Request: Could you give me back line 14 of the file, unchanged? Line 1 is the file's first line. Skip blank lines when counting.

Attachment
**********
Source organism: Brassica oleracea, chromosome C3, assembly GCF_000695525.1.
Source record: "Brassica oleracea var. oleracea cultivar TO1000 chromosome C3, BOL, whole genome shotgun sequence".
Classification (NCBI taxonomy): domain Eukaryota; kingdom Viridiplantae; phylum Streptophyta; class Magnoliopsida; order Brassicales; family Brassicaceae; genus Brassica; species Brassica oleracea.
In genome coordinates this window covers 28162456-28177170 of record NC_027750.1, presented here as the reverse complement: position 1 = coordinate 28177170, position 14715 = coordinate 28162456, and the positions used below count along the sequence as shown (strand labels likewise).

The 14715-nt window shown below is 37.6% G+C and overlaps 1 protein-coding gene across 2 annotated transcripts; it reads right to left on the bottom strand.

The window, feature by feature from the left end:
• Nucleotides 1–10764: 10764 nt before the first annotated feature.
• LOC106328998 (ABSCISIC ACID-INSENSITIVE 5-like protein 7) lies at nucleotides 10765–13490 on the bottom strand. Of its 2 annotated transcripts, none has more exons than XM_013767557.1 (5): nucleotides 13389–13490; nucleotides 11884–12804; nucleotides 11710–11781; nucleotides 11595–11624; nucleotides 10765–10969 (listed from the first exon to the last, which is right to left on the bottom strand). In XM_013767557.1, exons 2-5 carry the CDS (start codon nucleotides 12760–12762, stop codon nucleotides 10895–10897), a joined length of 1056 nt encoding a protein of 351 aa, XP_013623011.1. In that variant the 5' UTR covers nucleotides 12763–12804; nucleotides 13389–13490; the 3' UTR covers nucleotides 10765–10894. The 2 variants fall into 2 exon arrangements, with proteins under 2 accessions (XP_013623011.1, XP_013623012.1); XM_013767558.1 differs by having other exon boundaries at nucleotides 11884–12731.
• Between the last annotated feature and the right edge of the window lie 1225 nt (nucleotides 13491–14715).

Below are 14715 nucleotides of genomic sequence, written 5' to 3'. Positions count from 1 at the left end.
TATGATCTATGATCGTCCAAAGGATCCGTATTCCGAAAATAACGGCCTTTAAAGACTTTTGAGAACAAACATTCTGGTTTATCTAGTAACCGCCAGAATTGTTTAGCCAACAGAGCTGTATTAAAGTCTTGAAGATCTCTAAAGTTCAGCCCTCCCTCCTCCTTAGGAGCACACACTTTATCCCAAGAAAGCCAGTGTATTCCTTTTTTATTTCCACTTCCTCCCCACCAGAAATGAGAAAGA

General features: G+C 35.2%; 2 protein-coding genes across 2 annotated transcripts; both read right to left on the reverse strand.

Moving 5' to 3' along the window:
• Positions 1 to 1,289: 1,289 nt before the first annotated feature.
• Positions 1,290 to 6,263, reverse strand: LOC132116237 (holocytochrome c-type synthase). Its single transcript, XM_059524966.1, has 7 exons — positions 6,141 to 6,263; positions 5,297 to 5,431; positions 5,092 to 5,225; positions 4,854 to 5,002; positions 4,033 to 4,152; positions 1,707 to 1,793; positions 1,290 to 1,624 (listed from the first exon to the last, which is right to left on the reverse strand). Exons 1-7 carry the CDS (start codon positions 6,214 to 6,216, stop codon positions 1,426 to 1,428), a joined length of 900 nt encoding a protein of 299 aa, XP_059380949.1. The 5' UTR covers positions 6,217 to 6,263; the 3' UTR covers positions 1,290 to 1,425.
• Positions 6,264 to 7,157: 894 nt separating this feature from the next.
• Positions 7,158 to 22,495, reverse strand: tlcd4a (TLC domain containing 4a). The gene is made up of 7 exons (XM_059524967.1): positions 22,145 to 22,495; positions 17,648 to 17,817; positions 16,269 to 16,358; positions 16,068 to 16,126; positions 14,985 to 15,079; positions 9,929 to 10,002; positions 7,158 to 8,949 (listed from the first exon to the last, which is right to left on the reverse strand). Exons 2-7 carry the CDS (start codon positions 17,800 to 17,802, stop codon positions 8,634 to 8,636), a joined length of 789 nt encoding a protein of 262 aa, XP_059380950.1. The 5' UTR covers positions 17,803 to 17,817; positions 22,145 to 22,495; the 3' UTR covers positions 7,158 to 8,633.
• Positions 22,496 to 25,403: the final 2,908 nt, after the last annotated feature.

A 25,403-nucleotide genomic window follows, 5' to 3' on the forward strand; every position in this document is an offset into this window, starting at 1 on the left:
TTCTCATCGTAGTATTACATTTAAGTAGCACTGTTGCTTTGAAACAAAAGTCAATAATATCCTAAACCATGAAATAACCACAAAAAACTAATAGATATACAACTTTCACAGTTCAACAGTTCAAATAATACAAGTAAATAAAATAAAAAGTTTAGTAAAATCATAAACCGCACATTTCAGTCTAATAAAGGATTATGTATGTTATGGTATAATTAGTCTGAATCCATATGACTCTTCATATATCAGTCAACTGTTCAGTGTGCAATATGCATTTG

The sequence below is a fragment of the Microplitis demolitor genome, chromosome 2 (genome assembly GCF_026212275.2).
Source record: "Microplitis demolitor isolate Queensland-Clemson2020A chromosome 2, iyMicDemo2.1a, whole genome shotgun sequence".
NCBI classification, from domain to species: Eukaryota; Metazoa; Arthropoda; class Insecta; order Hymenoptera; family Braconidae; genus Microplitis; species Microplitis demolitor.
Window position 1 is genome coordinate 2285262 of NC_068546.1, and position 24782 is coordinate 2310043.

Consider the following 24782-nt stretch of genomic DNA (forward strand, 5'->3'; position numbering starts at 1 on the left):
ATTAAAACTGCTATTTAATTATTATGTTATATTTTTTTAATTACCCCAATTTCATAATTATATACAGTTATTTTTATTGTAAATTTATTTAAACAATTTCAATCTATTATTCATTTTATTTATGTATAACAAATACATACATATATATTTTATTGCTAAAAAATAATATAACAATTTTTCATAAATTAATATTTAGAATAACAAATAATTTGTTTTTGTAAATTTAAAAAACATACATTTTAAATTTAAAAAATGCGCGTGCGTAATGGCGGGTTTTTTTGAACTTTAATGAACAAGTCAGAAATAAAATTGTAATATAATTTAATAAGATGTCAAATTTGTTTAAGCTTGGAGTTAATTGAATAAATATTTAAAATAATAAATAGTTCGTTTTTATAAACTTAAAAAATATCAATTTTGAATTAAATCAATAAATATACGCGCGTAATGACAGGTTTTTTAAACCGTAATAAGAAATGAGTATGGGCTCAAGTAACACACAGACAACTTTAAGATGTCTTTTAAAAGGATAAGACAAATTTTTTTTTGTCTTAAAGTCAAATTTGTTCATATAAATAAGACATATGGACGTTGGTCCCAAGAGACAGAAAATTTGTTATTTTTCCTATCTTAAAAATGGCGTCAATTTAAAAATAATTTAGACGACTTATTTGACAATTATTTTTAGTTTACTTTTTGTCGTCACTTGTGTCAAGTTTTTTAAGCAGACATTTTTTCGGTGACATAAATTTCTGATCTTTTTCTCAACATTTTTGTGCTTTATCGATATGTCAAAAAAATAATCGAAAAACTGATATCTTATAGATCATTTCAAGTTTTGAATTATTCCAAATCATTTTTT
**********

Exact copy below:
• Positions 1 to 1,289: 1,289 nt before the first annotated feature.